MANILA - The Philippine government has no authority to investigate the supposed harassment of a Filipino-crewed Liberian commercial vessel by the “Chinese naval warship” at Scarborough Shoal on Sept. 30, even as the incident happened inside Philippine waters, the Philippine Coast Guard (PCG) said Tuesday.
According to reports, Liberian-flagged and Greek-owned crude oil tanker Green Aura was passing 6 nautical miles from Scarborough Shoal when they were accosted by the Chinese who told them to "keep away" as the area was under the jurisdiction of the Chinese government.
Filipino captain Manolo Ebora, claiming innocent passage, insisted on staying their course and challenged the authority of the Chinese Coast Guard over Scarborough Shoal. The captain eventually decided to veer away after seeing that the Chinese started to tail their ship.
In an interview, Philippine Coast Guard Commandant Vice Admiral Joel Garcia said they cannot look into the incident as they have yet to receive a marine protest from the Liberian government.
“The Philippines has no locus standi to conduct investigation on board an extended territory of the Liberian government which is the MV Green Aura,” he said. “So the Philippines cannot just go inside the territory of the Liberian government to conduct an investigation unless, otherwise, we are requested by the Liberian government.”
The Coast Guard chief said they are still checking whether Ebora reported the incident to the Philippine government, but stressed they cannot act on it unless the complaint is coursed through Liberian authorities.
“Officially, hindi pa tayo nag-conduct ng imbestigasyon tungkol dito kasi wala pa tayong natatanggap na official marine protest from the Liberian government. Hindi pwedeng tanggapin ang marine protest ni Captain Ebora because he is not serving the Philippine interest,” he said.
(Officially, we haven't yet conducted an investigation over the incident as we still haven't received an official marine protest from the Liberian government. Captain Ebora's marine protest cannot be accepted because he is not serving the Philippine interest.)
"While onboard the Liberian vessel, he was serving the Liberian government. It is, but proper and fitting, that the marine protest should be filed with the Liberian government."
Malacañang spokesman Salvador Panelo earlier said the reported incident was not a concern of the government as it did not involve a Philippine vessel.
“For as long as they do not touch the Philippine ship or vessel, it would be the concern of that country that carries the flag of that particular vessel,” Panelo told reporters in Thailand. He, however, said that China should respect international law.
Garcia, meanwhile, said that the Philippine Coast Guard is set to raise the incident when they sit down and talk with their Chinese counterparts in a scheduled meeting this coming December.
While the PCG cannot investigate the incident, Garcia said they will conduct an inquiry over Captain Ebero’s actions which he said could possibly affect the employment of thousands of Filipino seafarers.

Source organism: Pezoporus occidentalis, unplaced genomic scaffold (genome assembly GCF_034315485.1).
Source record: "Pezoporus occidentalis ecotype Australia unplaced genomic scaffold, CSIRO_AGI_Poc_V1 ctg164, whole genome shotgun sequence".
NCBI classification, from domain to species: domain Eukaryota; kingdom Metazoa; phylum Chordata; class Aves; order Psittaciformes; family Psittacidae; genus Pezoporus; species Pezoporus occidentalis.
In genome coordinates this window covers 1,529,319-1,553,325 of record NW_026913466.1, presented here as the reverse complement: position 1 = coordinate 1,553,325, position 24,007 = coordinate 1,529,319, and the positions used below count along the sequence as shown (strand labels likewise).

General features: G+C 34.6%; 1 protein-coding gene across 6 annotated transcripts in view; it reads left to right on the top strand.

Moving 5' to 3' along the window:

Garcia said that that Ebora violated protocol by reporting the supposed harassment by the Chinese to the media even without the authority of the Liberian and Greek authorities.
“Before sila mainterview ng media ay dapat humingi muna sila ng authority sa flag of registry or even sa principal nila. In this case 'yung may-ari ng kargamento, 'yung Greek owner. Standard operating procedure po 'yan na lahat ng mga seafarers natin na sumasampa sa barko ng dayuhan. They are not supposed to be interviewed by media,” Garcia said.
(Before they are interviewed by the media, they should have asked first authority from their flag of registry or principal. In this case, the owner of their cargo, the Greek owner. It's standard operating procedure of every seafarers onboard foreign vessels. They are not supposed to be interviewed by media.)
Garcia said that while it is commendable that the Filipino captain stood his ground against the Chinese during the incident, Ebora may have inadvertently dragged Liberia and Greece into the territorial row between the Philippines and China.
“Medyo mag-ingat po tayo kasi sa totoo lang, baka dinadrag natin ang Liberia tsaka Greece. Meron po silang independent foreign policy. Hindi naman fair sa Greece at sa Liberia na i-involve natin sila sa hindi pagkakaunawaan sa South China Sea,” the PCG chief said.
(Let's be careful because we might be dragging Liberia and Greece. They have an independent foreign policy. It's not fair that we involve Liberia and Greece in our disputes in the South China Sea.)
The 25,000-member Masters and Mates Association of the Philippines (MMAP) has expressed their concern to the Philippine Coast Guard over Captain Ebora’s action.
“Meron po kaming company protocol na hinding-hindi ka pwedeng magbigay ng anumang statement or declaration o komento unless, otherwise, dumaan ka doon sa aming pinaka-company or ship owner or management owner,” said Captain Edwin Itable, president of MMAP.
(We have company protocol that we cannot give any statement, declaration or comment unless, otherwise, we go through our shipowner or management owner.)